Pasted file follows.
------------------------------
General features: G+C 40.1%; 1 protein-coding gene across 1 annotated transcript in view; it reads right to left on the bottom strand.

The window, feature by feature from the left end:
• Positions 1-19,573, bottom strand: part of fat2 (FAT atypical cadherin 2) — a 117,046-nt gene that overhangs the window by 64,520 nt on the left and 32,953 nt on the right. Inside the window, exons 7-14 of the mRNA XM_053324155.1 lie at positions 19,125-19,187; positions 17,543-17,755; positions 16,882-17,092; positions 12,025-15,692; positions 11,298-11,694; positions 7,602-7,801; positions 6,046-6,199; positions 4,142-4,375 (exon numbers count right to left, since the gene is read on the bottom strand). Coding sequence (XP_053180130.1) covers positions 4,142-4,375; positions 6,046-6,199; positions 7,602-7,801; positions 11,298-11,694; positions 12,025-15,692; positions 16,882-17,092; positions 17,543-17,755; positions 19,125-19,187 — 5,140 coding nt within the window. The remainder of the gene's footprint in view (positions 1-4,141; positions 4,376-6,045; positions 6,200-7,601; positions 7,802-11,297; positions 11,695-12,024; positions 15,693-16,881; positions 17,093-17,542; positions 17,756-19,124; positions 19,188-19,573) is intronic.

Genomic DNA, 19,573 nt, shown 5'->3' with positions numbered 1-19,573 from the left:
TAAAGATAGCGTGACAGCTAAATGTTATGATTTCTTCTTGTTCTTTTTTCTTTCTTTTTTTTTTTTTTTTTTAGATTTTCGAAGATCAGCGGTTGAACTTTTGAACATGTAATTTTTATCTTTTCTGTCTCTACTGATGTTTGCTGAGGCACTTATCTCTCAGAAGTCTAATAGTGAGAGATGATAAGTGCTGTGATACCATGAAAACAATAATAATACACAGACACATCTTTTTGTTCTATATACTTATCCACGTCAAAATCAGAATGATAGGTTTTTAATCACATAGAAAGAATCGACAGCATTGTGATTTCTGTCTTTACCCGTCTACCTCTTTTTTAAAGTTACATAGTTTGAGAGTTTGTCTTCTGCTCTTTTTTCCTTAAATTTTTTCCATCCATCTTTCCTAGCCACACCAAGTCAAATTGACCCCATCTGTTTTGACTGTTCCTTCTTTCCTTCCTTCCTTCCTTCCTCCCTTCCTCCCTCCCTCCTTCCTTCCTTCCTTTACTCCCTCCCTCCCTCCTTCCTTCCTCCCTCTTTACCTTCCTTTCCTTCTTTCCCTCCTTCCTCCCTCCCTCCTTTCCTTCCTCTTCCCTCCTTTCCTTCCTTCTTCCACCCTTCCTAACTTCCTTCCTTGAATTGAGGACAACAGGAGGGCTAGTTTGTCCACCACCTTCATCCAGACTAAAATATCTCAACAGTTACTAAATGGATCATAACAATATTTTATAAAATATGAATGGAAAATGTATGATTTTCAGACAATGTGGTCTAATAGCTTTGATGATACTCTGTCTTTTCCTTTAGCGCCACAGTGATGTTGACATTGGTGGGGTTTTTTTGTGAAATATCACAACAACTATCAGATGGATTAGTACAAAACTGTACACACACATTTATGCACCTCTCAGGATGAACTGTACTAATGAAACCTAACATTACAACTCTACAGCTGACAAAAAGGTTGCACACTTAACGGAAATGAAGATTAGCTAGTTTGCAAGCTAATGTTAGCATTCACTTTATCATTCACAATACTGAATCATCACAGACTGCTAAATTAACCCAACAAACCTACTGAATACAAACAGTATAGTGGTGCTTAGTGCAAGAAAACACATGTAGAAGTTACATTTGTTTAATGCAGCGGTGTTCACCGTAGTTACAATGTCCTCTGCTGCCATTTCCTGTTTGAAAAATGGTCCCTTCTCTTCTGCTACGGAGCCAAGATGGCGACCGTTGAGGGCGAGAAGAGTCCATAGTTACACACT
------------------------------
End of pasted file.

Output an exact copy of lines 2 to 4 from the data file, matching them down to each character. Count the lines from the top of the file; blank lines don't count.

The window, feature by feature from the left end:
• Positions 1-19,573, bottom strand: part of fat2 (FAT atypical cadherin 2) — a 117,046-nt gene that overhangs the window by 64,520 nt on the left and 32,953 nt on the right. Inside the window, exons 7-14 of the mRNA XM_053324155.1 lie at positions 19,125-19,187; positions 17,543-17,755; positions 16,882-17,092; positions 12,025-15,692; positions 11,298-11,694; positions 7,602-7,801; positions 6,046-6,199; positions 4,142-4,375 (exon numbers count right to left, since the gene is read on the bottom strand). Coding sequence (XP_053180130.1) covers positions 4,142-4,375; positions 6,046-6,199; positions 7,602-7,801; positions 11,298-11,694; positions 12,025-15,692; positions 16,882-17,092; positions 17,543-17,755; positions 19,125-19,187 — 5,140 coding nt within the window. The remainder of the gene's footprint in view (positions 1-4,141; positions 4,376-6,045; positions 6,200-7,601; positions 7,802-11,297; positions 11,695-12,024; positions 15,693-16,881; positions 17,093-17,542; positions 17,756-19,124; positions 19,188-19,573) is intronic.

Genomic DNA, 19,573 nt, shown 5'->3' with positions numbered 1-19,573 from the left: